Sunday, May 24, 2009

Living the Dream

I’ve started remembering my dreams again. I don’t know if it it’s a good sign, a bad sign, or no sign. Does it mean anything when we remember our dreams? Does it mean anything when those dreams are about useless stuff like having a big, loud argument with someone I haven’t seen or spoken to since we spent grade 10 together laughing to the point of tears?

Dreams. A wide topic.

I slept solidly almost the entire time I was travelling, with nary a nuit blanche (unless by often reckless choice) or memory of my subconscious mind’s efforts in the morning. Since my return to Canada I’ve spent several fitful nights tossing and turning; a sadly familiar occurrence that reminds me way too much of my pre-travel state / former life. I suppose it’s normal, given the changes I’m dealing with and the thoughts trapped in my head. I spent months not worrying about anything more serious than where I was going to sleep the next night. I know maybe that sounds like a big worry, but trust me- it’s not.

In the past, a generally reliable trick for coaxing myself back to sleep was visualization. Time and time again I would conjure up the same image in my restless mind: a deserted tropical island somewhere. There I’d be, lazing in a hammock strung between two palm trees facing turquoise waters with crashing waves, the ocean’s breath wafting its salty tendrils across my face, into my lungs, through my soul. It was the most serene, peaceful, relaxing image I could conjure. Recently, during one particularly relentless toss-and-turn episode I remembered my old standby beach scene and gave it a try. But this time, instead of convincing my hyperactive brain to chill out, my trusty mental prop jolted me wide awake. My eyelids flew open in disbelief and confusion. What had changed? Why wasn’t my trick working anymore? I was beach-bummed.

The surprising answer came to me just before I dropped off into peaceful slumber: The “dream” was no longer a dream – I had made it reality. I’d just spent six weeks on an idyllic patch of paradise named Gili Air in Indonesia, living out the exact scenario that I had previously imagined to represent my ideal state of peace. I could no longer conjure the image without attaching to it all of the sights, sounds, smells, thoughts and feelings that combined to make up my time – my reality - on that tiny island. How astonishing! It’s time to find a new dream.

But as you’ve no doubt realized, I’m talking about two different kinds of dream here. The dictionary defines “dream” in the following (edited for blog) ways: “1) a succession of images, thoughts, or emotions passing through the mind during sleep; 2) an aspiration, goal or aim; 3) a wild or vain fancy; 4) something of an unreal beauty, charm, or excellence.” I’m not convinced there’s such a dividing line between the types. That unkempt, poor, perfect little island, which I now own a piece of, readily fits all of these descriptions.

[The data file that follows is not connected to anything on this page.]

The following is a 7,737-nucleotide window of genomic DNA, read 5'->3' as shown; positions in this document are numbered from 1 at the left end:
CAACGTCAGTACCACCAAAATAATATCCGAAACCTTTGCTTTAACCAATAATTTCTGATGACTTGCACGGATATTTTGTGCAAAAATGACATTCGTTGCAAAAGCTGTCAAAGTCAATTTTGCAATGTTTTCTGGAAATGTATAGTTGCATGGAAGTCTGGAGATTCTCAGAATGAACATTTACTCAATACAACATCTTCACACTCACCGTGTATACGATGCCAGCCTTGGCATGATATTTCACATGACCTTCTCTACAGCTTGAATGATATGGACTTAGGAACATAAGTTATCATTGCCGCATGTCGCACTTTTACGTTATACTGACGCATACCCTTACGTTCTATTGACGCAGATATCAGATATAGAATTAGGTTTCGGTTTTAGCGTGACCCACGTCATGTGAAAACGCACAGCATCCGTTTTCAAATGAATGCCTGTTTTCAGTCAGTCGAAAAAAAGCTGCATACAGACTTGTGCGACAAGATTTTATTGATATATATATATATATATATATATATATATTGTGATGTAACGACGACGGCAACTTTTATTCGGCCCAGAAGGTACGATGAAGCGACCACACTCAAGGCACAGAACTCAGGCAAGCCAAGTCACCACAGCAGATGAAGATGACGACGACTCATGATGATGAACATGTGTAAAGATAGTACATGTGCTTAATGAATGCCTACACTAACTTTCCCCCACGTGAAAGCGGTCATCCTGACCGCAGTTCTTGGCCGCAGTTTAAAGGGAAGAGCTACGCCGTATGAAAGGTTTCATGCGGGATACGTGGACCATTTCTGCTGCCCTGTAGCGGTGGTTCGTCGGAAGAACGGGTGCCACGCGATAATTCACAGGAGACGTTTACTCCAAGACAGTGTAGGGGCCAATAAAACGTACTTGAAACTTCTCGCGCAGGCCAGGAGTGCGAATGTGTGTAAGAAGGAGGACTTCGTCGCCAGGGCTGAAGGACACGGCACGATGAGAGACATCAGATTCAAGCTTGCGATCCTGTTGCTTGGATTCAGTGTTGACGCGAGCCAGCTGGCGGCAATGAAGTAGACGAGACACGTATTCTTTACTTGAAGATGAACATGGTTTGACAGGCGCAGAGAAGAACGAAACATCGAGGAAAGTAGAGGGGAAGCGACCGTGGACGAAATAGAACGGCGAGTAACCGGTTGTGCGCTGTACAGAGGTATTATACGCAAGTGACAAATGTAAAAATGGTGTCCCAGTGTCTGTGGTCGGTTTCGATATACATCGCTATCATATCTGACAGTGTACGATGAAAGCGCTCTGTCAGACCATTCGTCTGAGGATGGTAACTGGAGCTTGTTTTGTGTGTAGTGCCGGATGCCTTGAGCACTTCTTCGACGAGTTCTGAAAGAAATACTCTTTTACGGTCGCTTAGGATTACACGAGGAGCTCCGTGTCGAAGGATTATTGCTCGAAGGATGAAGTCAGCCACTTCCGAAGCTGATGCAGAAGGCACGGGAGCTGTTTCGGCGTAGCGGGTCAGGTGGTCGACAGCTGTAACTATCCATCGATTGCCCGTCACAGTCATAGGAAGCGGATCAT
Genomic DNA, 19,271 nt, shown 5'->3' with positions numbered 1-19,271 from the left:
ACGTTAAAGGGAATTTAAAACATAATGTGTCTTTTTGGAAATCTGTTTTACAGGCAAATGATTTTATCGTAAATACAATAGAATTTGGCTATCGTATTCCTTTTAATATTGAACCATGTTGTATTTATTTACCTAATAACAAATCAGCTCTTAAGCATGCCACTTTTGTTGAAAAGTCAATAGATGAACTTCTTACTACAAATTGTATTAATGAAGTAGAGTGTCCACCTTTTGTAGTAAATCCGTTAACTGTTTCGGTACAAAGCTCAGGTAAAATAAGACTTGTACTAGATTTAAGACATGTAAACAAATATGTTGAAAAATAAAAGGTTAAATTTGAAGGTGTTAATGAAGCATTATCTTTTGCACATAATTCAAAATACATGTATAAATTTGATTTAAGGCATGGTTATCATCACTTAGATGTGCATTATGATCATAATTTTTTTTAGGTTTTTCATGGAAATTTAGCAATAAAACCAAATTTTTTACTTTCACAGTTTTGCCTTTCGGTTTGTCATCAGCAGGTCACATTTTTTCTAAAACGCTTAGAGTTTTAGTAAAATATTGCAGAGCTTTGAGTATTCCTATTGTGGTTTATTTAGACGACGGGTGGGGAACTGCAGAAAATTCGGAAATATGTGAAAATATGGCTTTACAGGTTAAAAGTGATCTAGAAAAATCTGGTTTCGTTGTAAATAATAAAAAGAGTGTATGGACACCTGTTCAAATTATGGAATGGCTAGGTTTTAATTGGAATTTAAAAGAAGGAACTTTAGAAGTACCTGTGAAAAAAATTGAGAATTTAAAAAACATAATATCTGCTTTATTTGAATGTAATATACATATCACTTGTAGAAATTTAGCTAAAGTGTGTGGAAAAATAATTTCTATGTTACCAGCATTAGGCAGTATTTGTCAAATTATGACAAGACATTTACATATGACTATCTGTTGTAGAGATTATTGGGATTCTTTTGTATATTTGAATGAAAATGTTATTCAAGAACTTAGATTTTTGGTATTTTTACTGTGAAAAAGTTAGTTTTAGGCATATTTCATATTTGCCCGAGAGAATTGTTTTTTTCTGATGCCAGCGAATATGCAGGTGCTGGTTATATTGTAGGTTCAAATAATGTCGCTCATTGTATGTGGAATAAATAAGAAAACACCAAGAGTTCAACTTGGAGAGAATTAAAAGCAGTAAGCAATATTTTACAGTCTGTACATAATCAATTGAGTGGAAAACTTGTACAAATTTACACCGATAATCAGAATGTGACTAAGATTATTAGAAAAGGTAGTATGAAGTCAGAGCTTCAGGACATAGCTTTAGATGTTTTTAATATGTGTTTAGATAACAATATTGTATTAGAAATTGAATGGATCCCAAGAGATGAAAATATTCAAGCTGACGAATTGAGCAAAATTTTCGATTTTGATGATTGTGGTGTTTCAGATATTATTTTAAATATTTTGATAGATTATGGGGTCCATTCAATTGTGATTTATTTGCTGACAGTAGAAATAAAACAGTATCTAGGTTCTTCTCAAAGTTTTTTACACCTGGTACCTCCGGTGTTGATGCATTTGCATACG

While it’s true that one type of dream we wilfully create and control and the other we don’t, they’re more similar than one might think. Both kinds of dream take place in our minds. Both can be exhilarating, confusing, scary, fantastical, seemingly impossible, frustrating, inspiring, surreal, enduring. Both can spur us into action, or freeze us in our tracks. Sometimes we wish they’d leave us alone, and other times, we can’t wait to delve deeper into them. Often, components of them can be identical and interchangeable.

What happens when we don’t have dreams of either kind? It’s a dark place. While I’m busy with the sleep-kind of dreams these days, I’m a bit stalled when it comes to the other kind. Life is pretty different now, and I’m not sure where I’m headed or what I hope for, beyond continued peace and happiness and enough money to keep paying for gas and the stupid storage space that houses all my crap in Montreal.
But I do know how important it is to keep dreaming, and how extraordinary it is to find one of those dreams suddenly realized.

I hope that you remember your dreams. And if you can realize even one of them, smile and be proud. It is a gift from yourself.

“Our life is composed greatly from dreams, from the unconscious, and they must be brought into connection with action. They must be woven together.” Anais Nin

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